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Role of stress fibers and focal adhesions as a mediator for mechano-signal transduction in endothelial cells in situ

Authors Katoh K, Kano Y, Ookawara S

Published 5 December 2008 Volume 2008:4(6) Pages 1273—1282

DOI https://doi.org/10.2147/VHRM.S3933

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Peer reviewer comments 4


Kazuo Katoh, Yumiko Kano, Shigeo Ookawara

Department of Anatomy, School of Medicine, Jichi Medical University, Yakushiji, Shimotsuke-city, Tochigi, Japan

Abstract: Fluid shear stress is the mechanical force generated by the blood flow which is applied over the apical surface of endothelial cells in situ. The findings of a recent study suggest that stress fibers and its associated focal adhesions play roles in mechano-signal transduction mechanism. Stress fibers are present along the apical and the basal portion of the endothelial cells. Endothelial cells respond to fluid shear stress and change their morphological characteristics in both their cell shape and cytoskeletal organization. Atherosclerosis is a common disease of the arteries and it occurs in areas around the branching site of blood vessels where the cells are exposed to low fluid shear stress. The organization of stress fibers and focal adhesions are strongly influenced by shear stress, and therefore the generation of atherosclerotic lesions seem to be associated with the cytoskeletal components of endothelial cells. This review describes the possible role of the cytoskeleton as a mechano-transducer in endothelial cells in situ.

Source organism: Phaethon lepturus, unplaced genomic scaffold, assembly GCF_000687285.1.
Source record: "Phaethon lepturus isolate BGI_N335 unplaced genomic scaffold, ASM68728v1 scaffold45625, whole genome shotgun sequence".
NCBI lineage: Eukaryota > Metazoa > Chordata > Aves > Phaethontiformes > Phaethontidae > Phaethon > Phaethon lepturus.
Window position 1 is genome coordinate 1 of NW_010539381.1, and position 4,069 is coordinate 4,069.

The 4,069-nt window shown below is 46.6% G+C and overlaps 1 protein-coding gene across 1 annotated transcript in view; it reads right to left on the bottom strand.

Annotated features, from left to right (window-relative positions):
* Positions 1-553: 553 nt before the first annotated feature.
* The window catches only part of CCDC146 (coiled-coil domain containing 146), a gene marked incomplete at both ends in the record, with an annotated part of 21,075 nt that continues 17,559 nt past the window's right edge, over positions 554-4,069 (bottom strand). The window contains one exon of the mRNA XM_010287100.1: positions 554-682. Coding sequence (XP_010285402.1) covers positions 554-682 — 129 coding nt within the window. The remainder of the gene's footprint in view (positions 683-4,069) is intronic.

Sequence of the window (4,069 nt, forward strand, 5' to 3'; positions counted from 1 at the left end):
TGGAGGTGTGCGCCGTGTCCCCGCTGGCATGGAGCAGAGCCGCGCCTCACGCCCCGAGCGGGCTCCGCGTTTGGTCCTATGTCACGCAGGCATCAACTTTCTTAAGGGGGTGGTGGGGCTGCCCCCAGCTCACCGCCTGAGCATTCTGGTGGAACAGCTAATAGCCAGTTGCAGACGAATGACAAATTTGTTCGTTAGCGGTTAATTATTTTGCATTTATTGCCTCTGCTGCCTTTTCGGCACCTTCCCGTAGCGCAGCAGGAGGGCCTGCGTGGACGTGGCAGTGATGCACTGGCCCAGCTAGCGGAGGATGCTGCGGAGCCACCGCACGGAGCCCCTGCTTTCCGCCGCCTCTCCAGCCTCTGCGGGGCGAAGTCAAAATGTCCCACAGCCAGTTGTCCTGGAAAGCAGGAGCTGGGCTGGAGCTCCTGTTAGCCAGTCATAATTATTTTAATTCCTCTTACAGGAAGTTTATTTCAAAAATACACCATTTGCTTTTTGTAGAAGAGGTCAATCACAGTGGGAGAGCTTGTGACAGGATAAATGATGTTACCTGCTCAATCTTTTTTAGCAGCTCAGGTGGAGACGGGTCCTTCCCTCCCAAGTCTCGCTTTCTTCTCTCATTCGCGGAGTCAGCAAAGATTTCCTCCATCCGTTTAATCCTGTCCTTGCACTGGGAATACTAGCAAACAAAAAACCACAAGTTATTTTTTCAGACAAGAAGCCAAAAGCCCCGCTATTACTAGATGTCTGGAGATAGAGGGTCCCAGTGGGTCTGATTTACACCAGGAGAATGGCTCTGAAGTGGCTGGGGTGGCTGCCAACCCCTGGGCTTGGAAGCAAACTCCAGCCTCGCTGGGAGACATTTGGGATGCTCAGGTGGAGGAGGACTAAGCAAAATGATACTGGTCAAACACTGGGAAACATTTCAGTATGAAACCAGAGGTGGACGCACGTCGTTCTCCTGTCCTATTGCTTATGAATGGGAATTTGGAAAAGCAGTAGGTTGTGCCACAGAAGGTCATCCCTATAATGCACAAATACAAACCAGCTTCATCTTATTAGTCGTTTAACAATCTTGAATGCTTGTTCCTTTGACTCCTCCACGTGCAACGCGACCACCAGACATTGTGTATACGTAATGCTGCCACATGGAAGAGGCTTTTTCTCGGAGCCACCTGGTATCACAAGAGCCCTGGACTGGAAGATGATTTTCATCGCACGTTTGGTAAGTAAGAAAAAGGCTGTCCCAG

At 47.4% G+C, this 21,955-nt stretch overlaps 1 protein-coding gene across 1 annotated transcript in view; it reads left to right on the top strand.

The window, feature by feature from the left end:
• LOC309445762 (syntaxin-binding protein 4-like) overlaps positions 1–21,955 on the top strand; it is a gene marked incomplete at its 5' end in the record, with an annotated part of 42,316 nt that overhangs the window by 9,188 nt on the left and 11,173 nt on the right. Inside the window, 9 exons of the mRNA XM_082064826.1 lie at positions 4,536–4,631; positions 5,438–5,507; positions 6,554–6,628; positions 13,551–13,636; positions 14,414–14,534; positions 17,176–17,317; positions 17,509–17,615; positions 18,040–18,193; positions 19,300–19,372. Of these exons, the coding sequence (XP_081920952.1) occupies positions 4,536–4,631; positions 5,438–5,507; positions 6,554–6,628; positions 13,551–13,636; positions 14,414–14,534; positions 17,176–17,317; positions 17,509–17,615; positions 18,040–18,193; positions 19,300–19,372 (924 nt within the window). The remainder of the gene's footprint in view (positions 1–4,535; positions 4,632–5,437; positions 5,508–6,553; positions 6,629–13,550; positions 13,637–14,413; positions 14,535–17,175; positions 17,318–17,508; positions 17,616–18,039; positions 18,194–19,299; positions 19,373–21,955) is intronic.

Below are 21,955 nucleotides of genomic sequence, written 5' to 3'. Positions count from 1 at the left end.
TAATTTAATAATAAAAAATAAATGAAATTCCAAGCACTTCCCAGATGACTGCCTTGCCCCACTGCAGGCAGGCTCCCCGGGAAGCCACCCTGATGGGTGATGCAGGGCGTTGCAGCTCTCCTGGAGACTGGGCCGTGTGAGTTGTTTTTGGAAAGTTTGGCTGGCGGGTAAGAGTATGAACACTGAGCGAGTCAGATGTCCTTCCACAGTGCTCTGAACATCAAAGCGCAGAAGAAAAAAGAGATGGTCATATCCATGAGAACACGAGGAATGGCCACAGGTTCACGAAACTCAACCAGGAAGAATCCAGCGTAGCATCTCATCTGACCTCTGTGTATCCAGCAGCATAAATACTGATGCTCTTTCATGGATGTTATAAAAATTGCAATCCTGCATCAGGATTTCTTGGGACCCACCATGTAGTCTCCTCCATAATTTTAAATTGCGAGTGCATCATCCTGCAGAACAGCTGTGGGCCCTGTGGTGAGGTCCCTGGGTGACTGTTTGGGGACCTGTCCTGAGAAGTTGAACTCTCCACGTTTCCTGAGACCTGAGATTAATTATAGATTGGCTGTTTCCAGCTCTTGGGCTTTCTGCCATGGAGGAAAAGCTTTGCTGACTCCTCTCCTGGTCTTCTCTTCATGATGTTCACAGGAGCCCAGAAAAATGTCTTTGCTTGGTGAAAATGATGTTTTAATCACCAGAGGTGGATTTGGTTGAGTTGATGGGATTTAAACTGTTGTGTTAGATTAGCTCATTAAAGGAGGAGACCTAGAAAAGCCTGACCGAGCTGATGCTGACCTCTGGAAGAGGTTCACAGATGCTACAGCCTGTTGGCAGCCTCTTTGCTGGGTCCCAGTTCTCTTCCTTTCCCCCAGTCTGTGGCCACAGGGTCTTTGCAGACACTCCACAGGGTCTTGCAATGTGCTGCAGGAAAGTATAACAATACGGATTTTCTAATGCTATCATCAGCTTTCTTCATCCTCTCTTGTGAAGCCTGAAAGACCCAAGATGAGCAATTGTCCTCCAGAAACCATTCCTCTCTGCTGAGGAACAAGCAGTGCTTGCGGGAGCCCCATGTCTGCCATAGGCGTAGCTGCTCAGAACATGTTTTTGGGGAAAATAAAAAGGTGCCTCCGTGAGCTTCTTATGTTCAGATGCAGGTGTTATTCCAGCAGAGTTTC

Keywords: atherosclerosis, blood vessel, endothelial cell, cytoskeleton, stress fiber, focal adhesion

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